6 May 2019, Swissquote – President Trump threatened to drastically ramp up U.S. tariffs on Chinese imports, a surprise twist that put an accord in doubt as Beijing considered pulling out of talks scheduled to begin this week.
US-China trade deal appears in jeopardy as Trump tweets tariff threat on Chinese goods
In a pair of Twitter messages Sunday, Mr. Trump wrote he planned to raise levies on $200 billion in Chinese imports to 25% starting Friday, from 10% currently. He also wrote he would impose 25% tariffs “shortly” on $325 billion in Chinese goods that haven’t yet been taxed.
“The Trade Deal with China continues, but too slowly, as they attempt to renegotiate,” the president tweeted. “No!”Mr.
Trump’s tweets surprised many Chinese officials, according to a person briefed on the matter Monday, and China is considering canceling trade talks that are to resume in Washington starting Wednesday. There has been widespread expectations in recent days that an accord could be reached by Friday. “China shouldn’t negotiate with a gun pointed to its head,” the person said.
A decision on whether to go ahead with the talks this week hasn’t been made, the person said. Chinese officials have said Beijing wouldn’t bend to pressure tactics. By potentially scorching the trip, Beijing would be following up on its pledge to avoid negotiating under threat. The timing of Mr. Trump’s threat triggered speculation that it was aimed at pressuring China and scoring points domestically. How has the global stock markets been impacted?
Swiss stocks market ended trading with a slight change
With little change, the Swiss stock market had ended trading at the end of the week. With the better-than-expected US Labour Market Report for April, the SMI had risen to a new all-time high of 9,787 points, but was unable to defend its gains. The downward movement was boosted by the unexpected slowdown in growth in the US services sector in April. There were also weak economic data from Switzerland. Consumer confidence fell in April.
Moreover, inflation remains very low. In April, consumer prices rose by 0.7 percent year-on-year, slightly above expectations. In the core rate, the increase was only 0.5 percent. The Swiss National Bank is thus likely to maintain the current interest rate level. The SMI lost 4 points to 9,742 points. In terms of individual stocks, the focus was on the Swiss Reshare. After the publication of the results for the first quarter, the shares lost 3.1 percent and were thus at the bottom of the SMI. Investors were mainly looking for defensive pharmaceutical stocks.
European stocks rose higher
European markets climbed as first-quarter earnings from banks HSBC and Societe Generale came in strongly. The Stoxx Europe 600 index was up 1.53 points, or 0.39% but finished the week down 0.64 points, or 0.16%, to 390.37. The index saw the largest one-week point-and-percentage decline since the week ending April 12. London stocks closed higher after data showed the U.S. labor market added more jobs than expected in April.
The FTSE 100 rose 0.4% to 7380.64, but ended the week 0.6% lower. Germany’s DAX on the day was up 67.33 points, or 0.55%, and finished the week up 97.57 points, or 0.79%. And the French CAC on the day was up 9.98 points, or 0.18%, and was down 20.52 points, or 0.37%, this week to 5548.84. Adidas surprised with very strong figures, which caused the share price to jump by 9.1 percent. Above all, the strong margins were praised by market participants. The consensus expectation for pre-tax profit was beaten by 7 percent, analysts said.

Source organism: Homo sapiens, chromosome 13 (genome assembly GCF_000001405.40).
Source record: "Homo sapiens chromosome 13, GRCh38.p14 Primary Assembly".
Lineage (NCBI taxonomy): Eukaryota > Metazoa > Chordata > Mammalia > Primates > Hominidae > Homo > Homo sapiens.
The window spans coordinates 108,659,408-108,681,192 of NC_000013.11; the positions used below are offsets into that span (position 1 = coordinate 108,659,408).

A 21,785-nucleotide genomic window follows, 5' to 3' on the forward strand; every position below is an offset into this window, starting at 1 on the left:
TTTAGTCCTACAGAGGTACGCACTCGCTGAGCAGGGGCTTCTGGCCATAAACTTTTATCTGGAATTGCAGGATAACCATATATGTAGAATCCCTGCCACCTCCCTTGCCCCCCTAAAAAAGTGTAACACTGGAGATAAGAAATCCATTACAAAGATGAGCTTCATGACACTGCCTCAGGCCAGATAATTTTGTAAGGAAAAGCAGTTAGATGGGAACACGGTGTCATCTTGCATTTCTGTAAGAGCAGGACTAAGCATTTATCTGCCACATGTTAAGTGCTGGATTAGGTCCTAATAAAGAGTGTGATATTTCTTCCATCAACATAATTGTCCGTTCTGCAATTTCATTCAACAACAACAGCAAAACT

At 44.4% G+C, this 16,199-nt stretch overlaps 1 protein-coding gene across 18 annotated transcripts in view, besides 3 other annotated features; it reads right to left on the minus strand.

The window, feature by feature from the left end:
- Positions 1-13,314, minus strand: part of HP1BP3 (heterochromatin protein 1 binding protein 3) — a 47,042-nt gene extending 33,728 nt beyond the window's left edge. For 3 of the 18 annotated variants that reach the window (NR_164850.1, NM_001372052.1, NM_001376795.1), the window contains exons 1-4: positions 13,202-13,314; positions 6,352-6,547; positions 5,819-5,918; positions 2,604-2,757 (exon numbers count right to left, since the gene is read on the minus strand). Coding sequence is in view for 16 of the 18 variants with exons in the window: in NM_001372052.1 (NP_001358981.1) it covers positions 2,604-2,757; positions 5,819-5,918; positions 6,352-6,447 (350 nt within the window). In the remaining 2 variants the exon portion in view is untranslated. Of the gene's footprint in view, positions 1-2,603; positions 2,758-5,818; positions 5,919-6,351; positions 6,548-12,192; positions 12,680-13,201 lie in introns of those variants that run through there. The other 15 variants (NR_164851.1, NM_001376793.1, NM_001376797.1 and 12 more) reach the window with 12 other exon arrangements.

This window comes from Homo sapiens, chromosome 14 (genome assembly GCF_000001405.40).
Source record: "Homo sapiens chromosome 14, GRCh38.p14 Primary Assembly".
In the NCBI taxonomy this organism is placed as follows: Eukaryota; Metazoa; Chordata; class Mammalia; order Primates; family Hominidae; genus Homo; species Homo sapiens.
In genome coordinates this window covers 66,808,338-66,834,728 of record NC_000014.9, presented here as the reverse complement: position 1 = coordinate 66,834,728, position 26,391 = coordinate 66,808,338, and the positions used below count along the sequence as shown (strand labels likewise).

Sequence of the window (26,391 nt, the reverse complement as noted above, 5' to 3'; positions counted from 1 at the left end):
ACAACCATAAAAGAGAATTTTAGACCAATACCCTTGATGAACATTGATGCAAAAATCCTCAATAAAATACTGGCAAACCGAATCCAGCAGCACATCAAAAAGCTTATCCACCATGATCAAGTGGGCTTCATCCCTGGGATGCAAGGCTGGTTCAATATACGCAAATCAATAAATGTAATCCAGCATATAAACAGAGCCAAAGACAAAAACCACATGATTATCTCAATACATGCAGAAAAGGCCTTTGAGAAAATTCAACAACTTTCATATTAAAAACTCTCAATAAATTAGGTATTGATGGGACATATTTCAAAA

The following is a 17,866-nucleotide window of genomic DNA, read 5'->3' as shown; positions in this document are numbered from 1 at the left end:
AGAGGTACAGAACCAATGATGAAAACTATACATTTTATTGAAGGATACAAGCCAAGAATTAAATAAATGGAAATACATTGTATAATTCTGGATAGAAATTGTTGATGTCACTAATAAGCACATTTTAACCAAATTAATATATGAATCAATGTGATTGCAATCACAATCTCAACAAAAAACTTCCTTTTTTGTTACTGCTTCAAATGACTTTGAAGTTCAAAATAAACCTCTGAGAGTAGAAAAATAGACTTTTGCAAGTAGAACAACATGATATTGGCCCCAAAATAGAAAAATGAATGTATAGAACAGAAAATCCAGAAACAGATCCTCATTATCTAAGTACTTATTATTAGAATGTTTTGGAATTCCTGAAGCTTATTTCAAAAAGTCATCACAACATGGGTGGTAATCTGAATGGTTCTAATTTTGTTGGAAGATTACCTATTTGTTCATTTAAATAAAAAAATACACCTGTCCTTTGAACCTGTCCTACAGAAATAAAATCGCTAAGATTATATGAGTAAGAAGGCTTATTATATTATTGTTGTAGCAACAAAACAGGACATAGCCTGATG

US Stock Market Overview
U.S. stocks rallied, flipping the S&P 500 positive for the week and leaving it a hair below its record after data showed the U.S. labor market added more jobs than expected in April. After vaulting to start to 2019, major indexes have slowed their ascent, though they have continued to grind higher.
They notched their best four-month start to a year since at least 1999 through the end of April, lifted by improving U.S. economic data and better-than-expected corporate earnings that have eased investors’ concerns of an economic slowdown. Central banks across the world have moved to delay monetary-policy tightening, fueling the rally.
The S&P 500 rose 1% to 2945.64, just 0.01% below its April 30 record. The Dow Jones Industrial Average climbed 197.16 points, or 0.7%, to 26504.95, snapping two straight days of losses. And the Nasdaq Composite added 127.22 points, or 1.6%, to 8164.00, tallying its fourth record close of 2019 and its sixth consecutive week of gains.
China stocks drop, leading Asia markets lower
In Asia, a range of assets from equities to commodities plunged. Mainland Chinese equities, which reopened after last weeks’ holidays, were particularly hard hit, with the Shanghai Composite on course for its biggest single-day decline in eight weeks.
US government bond prices rose
U.S. government bond prices rose after jobs data showing a slower-than-expected rise in wages exacerbated concerns about slow inflation. The yield on the benchmark 10-year Treasury note fell, snapping two consecutive days of increases, settling at 2.531% from 2.552% Thursday. The yield rose 0.025 percentage point for the week, climbing for the fourth week out of the past five.
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